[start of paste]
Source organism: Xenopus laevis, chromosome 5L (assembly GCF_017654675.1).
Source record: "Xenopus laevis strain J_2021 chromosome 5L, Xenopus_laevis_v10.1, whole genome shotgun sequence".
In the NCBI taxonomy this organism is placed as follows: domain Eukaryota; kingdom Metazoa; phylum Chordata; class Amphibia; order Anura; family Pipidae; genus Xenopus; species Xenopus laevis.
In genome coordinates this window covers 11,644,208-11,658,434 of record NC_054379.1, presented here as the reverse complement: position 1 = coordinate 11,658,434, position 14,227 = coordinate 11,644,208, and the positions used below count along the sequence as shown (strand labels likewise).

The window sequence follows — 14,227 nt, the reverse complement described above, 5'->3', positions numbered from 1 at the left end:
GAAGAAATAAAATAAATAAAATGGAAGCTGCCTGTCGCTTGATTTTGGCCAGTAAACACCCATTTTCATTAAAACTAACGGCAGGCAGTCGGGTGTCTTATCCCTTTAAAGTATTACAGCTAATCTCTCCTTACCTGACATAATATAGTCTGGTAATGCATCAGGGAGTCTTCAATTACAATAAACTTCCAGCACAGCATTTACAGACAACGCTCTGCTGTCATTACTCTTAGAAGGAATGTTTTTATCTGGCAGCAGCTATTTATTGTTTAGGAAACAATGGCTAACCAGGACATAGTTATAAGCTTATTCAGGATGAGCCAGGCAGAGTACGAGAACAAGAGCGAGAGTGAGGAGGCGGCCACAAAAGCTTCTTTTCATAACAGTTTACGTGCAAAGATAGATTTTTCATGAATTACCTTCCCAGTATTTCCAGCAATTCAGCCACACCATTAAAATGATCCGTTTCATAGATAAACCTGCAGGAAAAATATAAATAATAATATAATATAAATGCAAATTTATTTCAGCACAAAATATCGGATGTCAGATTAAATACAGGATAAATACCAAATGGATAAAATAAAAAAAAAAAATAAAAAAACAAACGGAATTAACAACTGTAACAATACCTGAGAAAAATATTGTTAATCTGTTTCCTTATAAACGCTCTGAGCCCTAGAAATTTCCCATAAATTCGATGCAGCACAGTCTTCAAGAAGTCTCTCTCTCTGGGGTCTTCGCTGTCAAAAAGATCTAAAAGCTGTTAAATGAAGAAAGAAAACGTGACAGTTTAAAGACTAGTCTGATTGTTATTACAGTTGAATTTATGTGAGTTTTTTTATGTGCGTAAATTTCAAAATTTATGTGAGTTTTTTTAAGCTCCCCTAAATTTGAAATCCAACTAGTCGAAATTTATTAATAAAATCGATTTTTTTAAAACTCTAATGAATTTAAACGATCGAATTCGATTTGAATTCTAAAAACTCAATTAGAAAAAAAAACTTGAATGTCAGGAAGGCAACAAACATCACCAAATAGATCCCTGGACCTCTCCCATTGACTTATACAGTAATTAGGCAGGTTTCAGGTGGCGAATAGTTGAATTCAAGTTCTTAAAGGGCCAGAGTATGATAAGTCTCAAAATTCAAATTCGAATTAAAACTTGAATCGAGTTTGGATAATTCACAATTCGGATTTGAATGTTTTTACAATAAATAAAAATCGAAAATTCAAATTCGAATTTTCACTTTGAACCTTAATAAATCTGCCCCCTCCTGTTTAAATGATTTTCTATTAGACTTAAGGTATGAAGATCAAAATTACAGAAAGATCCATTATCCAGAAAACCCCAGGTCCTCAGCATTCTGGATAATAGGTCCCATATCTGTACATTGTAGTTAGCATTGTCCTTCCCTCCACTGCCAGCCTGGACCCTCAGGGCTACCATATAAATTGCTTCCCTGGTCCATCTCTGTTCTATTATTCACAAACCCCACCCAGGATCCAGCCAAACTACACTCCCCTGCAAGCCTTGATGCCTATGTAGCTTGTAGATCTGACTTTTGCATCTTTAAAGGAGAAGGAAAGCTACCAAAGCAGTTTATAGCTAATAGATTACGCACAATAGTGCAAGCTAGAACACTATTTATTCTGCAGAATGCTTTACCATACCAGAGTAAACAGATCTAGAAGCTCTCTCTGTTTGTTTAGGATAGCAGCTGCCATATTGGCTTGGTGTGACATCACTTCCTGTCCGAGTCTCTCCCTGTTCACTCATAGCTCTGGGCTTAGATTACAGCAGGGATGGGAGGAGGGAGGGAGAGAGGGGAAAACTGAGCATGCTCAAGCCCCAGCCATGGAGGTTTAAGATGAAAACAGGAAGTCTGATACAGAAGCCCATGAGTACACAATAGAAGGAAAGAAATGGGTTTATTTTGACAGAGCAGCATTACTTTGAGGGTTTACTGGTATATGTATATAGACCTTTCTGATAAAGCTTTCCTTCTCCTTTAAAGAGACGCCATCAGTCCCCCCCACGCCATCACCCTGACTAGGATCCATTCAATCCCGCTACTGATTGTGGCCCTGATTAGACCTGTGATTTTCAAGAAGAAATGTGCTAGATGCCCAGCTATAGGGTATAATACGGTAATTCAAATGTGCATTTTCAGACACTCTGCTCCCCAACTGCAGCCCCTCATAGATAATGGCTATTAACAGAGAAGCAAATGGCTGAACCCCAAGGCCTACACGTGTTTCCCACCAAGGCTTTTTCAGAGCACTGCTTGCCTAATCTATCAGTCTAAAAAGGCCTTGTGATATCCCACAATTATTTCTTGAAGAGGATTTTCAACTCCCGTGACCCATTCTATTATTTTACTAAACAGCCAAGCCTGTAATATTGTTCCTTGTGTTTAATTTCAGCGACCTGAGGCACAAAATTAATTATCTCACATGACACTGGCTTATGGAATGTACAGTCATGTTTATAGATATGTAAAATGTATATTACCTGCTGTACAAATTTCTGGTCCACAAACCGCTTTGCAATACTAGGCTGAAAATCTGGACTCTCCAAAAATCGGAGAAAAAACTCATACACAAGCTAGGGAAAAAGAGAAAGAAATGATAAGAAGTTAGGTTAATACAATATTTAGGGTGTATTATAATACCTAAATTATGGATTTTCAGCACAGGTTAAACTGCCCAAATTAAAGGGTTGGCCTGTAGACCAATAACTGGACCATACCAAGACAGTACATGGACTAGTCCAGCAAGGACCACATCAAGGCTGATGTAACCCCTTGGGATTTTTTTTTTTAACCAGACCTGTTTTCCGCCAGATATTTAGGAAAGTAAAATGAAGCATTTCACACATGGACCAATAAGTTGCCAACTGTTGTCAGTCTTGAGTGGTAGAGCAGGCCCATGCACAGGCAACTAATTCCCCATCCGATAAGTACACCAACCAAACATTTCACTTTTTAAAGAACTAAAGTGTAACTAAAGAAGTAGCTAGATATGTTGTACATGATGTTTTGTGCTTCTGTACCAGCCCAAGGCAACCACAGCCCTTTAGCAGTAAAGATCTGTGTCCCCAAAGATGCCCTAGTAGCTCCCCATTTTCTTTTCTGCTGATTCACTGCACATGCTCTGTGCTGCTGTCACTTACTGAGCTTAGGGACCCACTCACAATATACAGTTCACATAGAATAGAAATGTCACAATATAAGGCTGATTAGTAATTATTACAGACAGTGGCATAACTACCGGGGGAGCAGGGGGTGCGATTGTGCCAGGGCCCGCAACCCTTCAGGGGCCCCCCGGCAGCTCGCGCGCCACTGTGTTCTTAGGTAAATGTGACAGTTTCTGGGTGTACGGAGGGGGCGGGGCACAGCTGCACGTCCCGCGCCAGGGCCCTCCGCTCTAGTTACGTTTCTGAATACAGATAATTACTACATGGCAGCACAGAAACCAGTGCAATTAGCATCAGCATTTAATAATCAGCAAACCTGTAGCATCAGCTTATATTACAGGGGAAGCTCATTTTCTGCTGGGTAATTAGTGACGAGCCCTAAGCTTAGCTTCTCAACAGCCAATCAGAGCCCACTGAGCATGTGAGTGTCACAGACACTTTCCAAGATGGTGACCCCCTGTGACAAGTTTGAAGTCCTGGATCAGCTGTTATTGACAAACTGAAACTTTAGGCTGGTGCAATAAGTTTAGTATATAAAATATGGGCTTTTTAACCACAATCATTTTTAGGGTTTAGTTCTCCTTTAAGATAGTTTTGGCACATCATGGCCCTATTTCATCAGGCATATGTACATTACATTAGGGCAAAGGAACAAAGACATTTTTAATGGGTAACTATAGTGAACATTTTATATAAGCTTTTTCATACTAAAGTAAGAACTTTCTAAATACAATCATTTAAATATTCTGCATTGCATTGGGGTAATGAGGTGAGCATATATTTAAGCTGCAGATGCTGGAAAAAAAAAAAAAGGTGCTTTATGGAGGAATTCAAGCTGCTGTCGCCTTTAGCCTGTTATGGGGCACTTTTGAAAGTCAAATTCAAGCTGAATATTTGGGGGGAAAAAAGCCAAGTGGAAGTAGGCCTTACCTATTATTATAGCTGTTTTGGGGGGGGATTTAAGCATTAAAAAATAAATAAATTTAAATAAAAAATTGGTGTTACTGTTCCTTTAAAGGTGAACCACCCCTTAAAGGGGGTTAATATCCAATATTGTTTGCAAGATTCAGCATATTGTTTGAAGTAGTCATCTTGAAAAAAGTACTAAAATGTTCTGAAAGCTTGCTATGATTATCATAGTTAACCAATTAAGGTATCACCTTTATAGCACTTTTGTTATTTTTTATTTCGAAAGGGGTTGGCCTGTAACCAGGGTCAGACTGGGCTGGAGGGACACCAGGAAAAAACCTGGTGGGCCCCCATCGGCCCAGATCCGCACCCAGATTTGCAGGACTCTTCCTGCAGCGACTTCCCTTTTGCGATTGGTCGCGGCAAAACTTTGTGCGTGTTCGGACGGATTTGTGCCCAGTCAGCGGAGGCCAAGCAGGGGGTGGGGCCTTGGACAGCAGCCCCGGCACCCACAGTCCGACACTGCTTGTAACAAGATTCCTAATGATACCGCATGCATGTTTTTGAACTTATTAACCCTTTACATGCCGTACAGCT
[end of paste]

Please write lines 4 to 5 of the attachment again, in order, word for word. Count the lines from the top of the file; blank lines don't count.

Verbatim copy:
In genome coordinates this window covers 11,644,208-11,658,434 of record NC_054379.1, presented here as the reverse complement: position 1 = coordinate 11,658,434, position 14,227 = coordinate 11,644,208, and the positions used below count along the sequence as shown (strand labels likewise).

The window sequence follows — 14,227 nt, the reverse complement described above, 5'->3', positions numbered from 1 at the left end: